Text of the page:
Now, obviously, Jesus is not saying that Nicodemus coming to him was an action of “evil.”

Rather, he was calling out Nicodemus’s unwillingness to see anything he doesn’t want to see. The unwillingness to risk. The refusal to actually trust Jesus enough to let himself be changed.

And it doesn’t work that way. Jesus is the light of the world. He brings the exposing light of truth. When we come to him, we have to trust that anything we don’t want exposed to that light is something we need to lose.

That’s what we need to know about the biblical context in order to understand today’s gospel.

But we have a context too, a context that requires us the think carefully about how to apply Jesus’s words… especially his words about light and darkness.

Those words have a weight, a history, and a current reality in our context that has done incredible damage.

Those words have been used in our country to draw lines of human value to say that “light” people matter more than “dark” people. To say that light skin somehow equates to superiority and dark skin equates to immorality and evil.

And while in much of our culture such usage is now, thankfully, rejected, the ideas are not gone.

Just two months ago insurrectionists stood in the chambers of the federal Senate and prayed a blasphemous prayer invoking the “white light of Christ.” A phrase with no place in scripture but a central place in the white supremacist ideology that warps Christianity to support its own power.

In the wake of such a so-called prayer, how can we hear Jesus’s words in this gospel and not recognize that the persistent roots of racism in our culture are precisely the kind of evil that Jesus is describing: the kind of evil that thrives in the shadows where it can twist the truth, and fears and fights exposure to the light.

And if that is true, then Jesus’s call to us in this gospel is to TRUST him enough to bring it into the light.

To tell the truth about the ways that racism still lives in our nation, in fringe conspiracy theorists, clearly, but not just in them.

To face the discomfort of white fragility, and the evidence of systemic racism that perpetuates the wealth gap, and the health gap, and disproportionate poverty, and unequal justice.

To bring these hard truths into the light because if we trust Jesus, we can trust him with this. However uncomfortable it makes us. Because if it makes us uncomfortable, it’s a sign that we are trying to keep it out of the light. And Jesus has something to say about wanting to keep things out of the light.

But remember, before he issues the warning, he offers the promise. The promise that we can trust him. The promise that the reason he came was love.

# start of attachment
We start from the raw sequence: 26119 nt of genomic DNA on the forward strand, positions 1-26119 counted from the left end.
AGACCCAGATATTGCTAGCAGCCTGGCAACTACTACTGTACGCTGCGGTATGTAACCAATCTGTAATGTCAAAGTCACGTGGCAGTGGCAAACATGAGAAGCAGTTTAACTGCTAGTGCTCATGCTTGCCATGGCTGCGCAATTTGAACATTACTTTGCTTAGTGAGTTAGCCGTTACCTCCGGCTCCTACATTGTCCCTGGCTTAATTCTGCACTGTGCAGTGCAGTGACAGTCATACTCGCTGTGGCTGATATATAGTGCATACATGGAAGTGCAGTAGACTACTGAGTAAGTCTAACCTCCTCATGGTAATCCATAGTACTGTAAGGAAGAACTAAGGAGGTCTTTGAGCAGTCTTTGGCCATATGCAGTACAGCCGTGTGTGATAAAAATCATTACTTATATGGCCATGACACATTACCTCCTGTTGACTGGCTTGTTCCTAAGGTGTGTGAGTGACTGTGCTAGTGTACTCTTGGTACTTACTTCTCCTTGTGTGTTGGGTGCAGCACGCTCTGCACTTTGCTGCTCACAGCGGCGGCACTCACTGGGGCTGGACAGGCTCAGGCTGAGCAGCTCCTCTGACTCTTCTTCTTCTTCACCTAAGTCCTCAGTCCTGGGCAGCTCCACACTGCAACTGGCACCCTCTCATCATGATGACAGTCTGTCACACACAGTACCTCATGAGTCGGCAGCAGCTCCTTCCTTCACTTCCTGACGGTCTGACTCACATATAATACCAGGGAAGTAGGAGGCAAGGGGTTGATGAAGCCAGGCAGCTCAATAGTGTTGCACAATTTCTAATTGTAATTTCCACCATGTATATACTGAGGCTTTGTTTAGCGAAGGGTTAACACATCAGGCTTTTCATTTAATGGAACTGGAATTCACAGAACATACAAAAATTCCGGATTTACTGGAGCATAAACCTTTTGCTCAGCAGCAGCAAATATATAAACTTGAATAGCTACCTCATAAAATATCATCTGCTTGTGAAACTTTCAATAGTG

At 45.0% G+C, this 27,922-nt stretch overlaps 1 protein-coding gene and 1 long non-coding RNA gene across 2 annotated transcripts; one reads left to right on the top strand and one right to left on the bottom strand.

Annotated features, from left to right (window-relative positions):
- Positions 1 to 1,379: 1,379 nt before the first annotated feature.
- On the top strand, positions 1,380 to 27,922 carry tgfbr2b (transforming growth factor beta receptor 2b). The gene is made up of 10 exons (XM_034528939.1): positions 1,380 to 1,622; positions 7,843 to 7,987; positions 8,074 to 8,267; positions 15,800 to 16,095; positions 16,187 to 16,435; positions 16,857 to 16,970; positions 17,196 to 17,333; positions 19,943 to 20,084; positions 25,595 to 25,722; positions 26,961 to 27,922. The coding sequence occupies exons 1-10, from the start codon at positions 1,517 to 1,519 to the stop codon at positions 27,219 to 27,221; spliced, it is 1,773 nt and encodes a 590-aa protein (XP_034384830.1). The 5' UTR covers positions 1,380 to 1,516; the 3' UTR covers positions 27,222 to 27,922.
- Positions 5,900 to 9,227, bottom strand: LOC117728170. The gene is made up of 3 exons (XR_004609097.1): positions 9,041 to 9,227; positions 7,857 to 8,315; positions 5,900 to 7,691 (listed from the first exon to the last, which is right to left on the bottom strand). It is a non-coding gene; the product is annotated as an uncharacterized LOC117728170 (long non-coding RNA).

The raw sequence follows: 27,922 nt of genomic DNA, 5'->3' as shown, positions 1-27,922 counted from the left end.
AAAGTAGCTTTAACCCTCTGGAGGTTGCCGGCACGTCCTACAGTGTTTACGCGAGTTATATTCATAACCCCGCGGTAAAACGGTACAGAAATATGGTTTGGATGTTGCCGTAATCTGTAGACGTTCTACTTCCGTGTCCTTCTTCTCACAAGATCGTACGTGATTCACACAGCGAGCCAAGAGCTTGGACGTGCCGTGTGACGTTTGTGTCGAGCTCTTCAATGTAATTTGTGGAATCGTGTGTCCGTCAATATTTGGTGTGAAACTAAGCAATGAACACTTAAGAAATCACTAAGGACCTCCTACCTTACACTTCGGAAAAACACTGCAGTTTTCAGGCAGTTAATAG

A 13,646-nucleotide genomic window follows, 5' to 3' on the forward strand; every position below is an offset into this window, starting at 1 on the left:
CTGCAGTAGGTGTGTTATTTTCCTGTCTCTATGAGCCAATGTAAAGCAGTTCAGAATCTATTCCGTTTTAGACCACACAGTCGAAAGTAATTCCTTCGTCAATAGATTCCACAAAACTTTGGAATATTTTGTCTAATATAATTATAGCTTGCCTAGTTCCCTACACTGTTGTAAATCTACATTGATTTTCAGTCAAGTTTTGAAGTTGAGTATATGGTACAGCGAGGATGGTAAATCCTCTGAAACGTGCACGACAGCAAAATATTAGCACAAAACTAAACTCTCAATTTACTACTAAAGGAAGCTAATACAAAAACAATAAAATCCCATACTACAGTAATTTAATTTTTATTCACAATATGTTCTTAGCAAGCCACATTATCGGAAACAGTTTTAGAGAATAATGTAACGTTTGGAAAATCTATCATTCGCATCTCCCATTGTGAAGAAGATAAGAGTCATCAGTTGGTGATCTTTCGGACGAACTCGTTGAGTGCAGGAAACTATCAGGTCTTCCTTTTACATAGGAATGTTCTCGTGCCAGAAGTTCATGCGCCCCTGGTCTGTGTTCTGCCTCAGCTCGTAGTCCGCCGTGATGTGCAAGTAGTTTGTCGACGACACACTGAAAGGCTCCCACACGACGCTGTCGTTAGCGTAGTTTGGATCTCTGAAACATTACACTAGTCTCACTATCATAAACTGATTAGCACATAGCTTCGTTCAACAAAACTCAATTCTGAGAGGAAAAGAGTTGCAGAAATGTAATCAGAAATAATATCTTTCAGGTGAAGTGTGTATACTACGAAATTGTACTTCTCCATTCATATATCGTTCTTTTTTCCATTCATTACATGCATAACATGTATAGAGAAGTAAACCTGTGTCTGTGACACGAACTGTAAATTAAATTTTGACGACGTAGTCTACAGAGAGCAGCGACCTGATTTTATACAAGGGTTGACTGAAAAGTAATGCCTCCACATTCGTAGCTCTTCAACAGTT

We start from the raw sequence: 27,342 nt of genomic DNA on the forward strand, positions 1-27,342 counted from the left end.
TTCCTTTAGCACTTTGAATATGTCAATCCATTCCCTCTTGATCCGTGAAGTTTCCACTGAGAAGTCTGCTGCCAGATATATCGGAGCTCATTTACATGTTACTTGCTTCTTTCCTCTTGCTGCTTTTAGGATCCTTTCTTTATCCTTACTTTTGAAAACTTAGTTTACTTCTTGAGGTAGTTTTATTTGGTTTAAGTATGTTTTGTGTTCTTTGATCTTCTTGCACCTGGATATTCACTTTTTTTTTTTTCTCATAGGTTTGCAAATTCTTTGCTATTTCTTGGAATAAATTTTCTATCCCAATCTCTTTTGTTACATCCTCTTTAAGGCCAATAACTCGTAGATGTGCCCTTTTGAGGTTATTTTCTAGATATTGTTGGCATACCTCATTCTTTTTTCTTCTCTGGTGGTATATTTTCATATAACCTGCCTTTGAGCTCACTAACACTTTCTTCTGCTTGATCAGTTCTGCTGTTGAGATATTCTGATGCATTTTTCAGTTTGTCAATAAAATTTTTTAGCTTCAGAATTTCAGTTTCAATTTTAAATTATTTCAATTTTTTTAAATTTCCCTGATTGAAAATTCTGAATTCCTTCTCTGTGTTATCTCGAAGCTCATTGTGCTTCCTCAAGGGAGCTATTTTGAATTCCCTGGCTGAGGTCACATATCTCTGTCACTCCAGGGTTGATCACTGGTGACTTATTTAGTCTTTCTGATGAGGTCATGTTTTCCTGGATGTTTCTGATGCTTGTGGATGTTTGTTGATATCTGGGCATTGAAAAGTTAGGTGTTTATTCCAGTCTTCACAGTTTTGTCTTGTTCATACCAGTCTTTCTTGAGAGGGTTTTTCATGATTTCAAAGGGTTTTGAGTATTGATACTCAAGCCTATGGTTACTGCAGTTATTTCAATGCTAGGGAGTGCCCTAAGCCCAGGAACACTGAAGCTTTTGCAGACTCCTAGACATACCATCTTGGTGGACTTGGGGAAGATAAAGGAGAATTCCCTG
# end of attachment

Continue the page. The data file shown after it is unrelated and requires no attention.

And that love is why we can have hard conversations, trusting that what we will get out them is LIFE.

Life for us, and for people we love.

Because, whether or not you know it, there are people YOU LOVE who have suffered and are suffering from the active presence of racism in our society. I know that because some of those people are in our congregation.

It’s not my place to tell their stories, but one of them has given me permission to share her words this week.

Our dear, loved, Maria, has born the pain of racism her entire life. And she’s ready name it. She wrote a powerful, heart-breaking, hope-giving poem about her experience living in a brown body.

And so, with her permission, I offer her words to the healing light of Christ, so that we all can see more clearly:

Her poem is called Little Brown Girl.


Little brown girl staring at me,

why can’t you love me?

why can’t you let me be free?


I heard from my father you’re not black don’t hang with them.

I heard from my “friends” you’re not white don’t hang with them.

I heard from my Latin friends you’re weird don’t hang with us.

I heard from my heart, who can I trust!


I tried to fit in everywhere,

I see labels that don’t fit me,

it’s just not fair.

So I cry and scream

everyone leave me alone,

so they did

and now I have no home.


I don’t fit your labels. I’m tired of trying!

Little brown girl, was constantly dying!

Making jokes to make you smile,

Maybe they’ll like me for a little while.

So say what you will when I try to come in

Accept me or not I submit this bill


I’m just a little brown girl party of one.

I’m done trying to please you! You’ve had your fun!

I make a joke, I hide my pain.

That’s my way of surviving, of covering my distain!

I’m sorry I don’t fit in your code,

but when God made me he broke the mold.

Little brown girl has had enough!

Love me or live me just let me be free.

Little brown girl, I’m just me!


Little brown girl, try and be strong.

If Jesus loves you, no one can do u harm!

No more crying no more shame,

Little brown girl, I’ll help find your flame!


Thanks be to God.

[1] https://www.blueletterbible.org/lang/lexicon/lexicon.cfm?Strongs=G4100&t=KJV